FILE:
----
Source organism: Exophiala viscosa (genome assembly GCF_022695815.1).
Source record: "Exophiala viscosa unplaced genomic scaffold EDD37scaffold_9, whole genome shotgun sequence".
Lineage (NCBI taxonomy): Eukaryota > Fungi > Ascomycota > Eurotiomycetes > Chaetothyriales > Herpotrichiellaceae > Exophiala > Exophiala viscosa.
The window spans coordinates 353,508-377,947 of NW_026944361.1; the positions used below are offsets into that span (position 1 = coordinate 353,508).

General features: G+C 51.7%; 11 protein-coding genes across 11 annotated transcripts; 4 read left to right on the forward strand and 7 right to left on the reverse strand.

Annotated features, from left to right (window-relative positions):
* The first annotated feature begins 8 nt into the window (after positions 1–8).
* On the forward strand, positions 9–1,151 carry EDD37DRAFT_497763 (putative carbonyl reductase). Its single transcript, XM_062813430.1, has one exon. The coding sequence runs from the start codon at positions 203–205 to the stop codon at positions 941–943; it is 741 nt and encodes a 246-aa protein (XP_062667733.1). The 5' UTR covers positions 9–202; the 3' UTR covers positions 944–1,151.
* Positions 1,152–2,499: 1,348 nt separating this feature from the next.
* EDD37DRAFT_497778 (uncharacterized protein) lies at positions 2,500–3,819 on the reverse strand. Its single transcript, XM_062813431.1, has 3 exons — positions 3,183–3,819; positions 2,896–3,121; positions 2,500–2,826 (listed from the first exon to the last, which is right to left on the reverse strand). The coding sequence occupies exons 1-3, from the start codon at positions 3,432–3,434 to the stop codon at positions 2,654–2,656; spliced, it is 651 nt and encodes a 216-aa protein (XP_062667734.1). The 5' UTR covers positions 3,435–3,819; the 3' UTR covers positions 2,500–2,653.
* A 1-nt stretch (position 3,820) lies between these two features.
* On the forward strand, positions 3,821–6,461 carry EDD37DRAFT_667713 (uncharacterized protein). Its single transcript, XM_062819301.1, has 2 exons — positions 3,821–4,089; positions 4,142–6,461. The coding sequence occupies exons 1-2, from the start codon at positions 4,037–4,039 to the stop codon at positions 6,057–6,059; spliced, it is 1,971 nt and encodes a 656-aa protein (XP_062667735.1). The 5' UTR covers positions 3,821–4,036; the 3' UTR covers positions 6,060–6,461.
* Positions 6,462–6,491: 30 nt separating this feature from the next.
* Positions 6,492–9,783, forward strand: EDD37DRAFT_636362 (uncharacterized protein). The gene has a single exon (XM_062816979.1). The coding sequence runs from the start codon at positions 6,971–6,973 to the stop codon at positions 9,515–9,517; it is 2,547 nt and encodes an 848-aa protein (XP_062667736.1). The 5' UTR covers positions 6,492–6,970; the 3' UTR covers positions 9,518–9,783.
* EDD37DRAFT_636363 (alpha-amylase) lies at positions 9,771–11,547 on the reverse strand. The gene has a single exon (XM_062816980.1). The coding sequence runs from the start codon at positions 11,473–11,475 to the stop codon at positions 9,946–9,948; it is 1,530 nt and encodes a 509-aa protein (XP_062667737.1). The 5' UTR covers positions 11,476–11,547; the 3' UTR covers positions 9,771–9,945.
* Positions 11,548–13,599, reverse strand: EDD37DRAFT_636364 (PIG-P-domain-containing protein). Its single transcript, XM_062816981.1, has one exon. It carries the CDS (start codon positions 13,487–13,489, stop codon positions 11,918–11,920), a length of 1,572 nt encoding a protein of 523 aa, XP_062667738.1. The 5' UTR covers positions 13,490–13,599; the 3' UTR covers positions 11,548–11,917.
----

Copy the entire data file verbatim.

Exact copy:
Source organism: Exophiala viscosa (genome assembly GCF_022695815.1).
Source record: "Exophiala viscosa unplaced genomic scaffold EDD37scaffold_9, whole genome shotgun sequence".
Lineage (NCBI taxonomy): Eukaryota > Fungi > Ascomycota > Eurotiomycetes > Chaetothyriales > Herpotrichiellaceae > Exophiala > Exophiala viscosa.
The window spans coordinates 353,508-377,947 of NW_026944361.1; the positions used below are offsets into that span (position 1 = coordinate 353,508).

General features: G+C 51.7%; 11 protein-coding genes across 11 annotated transcripts; 4 read left to right on the forward strand and 7 right to left on the reverse strand.

Annotated features, from left to right (window-relative positions):
* The first annotated feature begins 8 nt into the window (after positions 1–8).
* On the forward strand, positions 9–1,151 carry EDD37DRAFT_497763 (putative carbonyl reductase). Its single transcript, XM_062813430.1, has one exon. The coding sequence runs from the start codon at positions 203–205 to the stop codon at positions 941–943; it is 741 nt and encodes a 246-aa protein (XP_062667733.1). The 5' UTR covers positions 9–202; the 3' UTR covers positions 944–1,151.
* Positions 1,152–2,499: 1,348 nt separating this feature from the next.
* EDD37DRAFT_497778 (uncharacterized protein) lies at positions 2,500–3,819 on the reverse strand. Its single transcript, XM_062813431.1, has 3 exons — positions 3,183–3,819; positions 2,896–3,121; positions 2,500–2,826 (listed from the first exon to the last, which is right to left on the reverse strand). The coding sequence occupies exons 1-3, from the start codon at positions 3,432–3,434 to the stop codon at positions 2,654–2,656; spliced, it is 651 nt and encodes a 216-aa protein (XP_062667734.1). The 5' UTR covers positions 3,435–3,819; the 3' UTR covers positions 2,500–2,653.
* A 1-nt stretch (position 3,820) lies between these two features.
* On the forward strand, positions 3,821–6,461 carry EDD37DRAFT_667713 (uncharacterized protein). Its single transcript, XM_062819301.1, has 2 exons — positions 3,821–4,089; positions 4,142–6,461. The coding sequence occupies exons 1-2, from the start codon at positions 4,037–4,039 to the stop codon at positions 6,057–6,059; spliced, it is 1,971 nt and encodes a 656-aa protein (XP_062667735.1). The 5' UTR covers positions 3,821–4,036; the 3' UTR covers positions 6,060–6,461.
* Positions 6,462–6,491: 30 nt separating this feature from the next.
* Positions 6,492–9,783, forward strand: EDD37DRAFT_636362 (uncharacterized protein). The gene has a single exon (XM_062816979.1). The coding sequence runs from the start codon at positions 6,971–6,973 to the stop codon at positions 9,515–9,517; it is 2,547 nt and encodes an 848-aa protein (XP_062667736.1). The 5' UTR covers positions 6,492–6,970; the 3' UTR covers positions 9,518–9,783.
* EDD37DRAFT_636363 (alpha-amylase) lies at positions 9,771–11,547 on the reverse strand. The gene has a single exon (XM_062816980.1). The coding sequence runs from the start codon at positions 11,473–11,475 to the stop codon at positions 9,946–9,948; it is 1,530 nt and encodes a 509-aa protein (XP_062667737.1). The 5' UTR covers positions 11,476–11,547; the 3' UTR covers positions 9,771–9,945.
* Positions 11,548–13,599, reverse strand: EDD37DRAFT_636364 (PIG-P-domain-containing protein). Its single transcript, XM_062816981.1, has one exon. It carries the CDS (start codon positions 13,487–13,489, stop codon positions 11,918–11,920), a length of 1,572 nt encoding a protein of 523 aa, XP_062667738.1. The 5' UTR covers positions 13,490–13,599; the 3' UTR covers positions 11,548–11,917.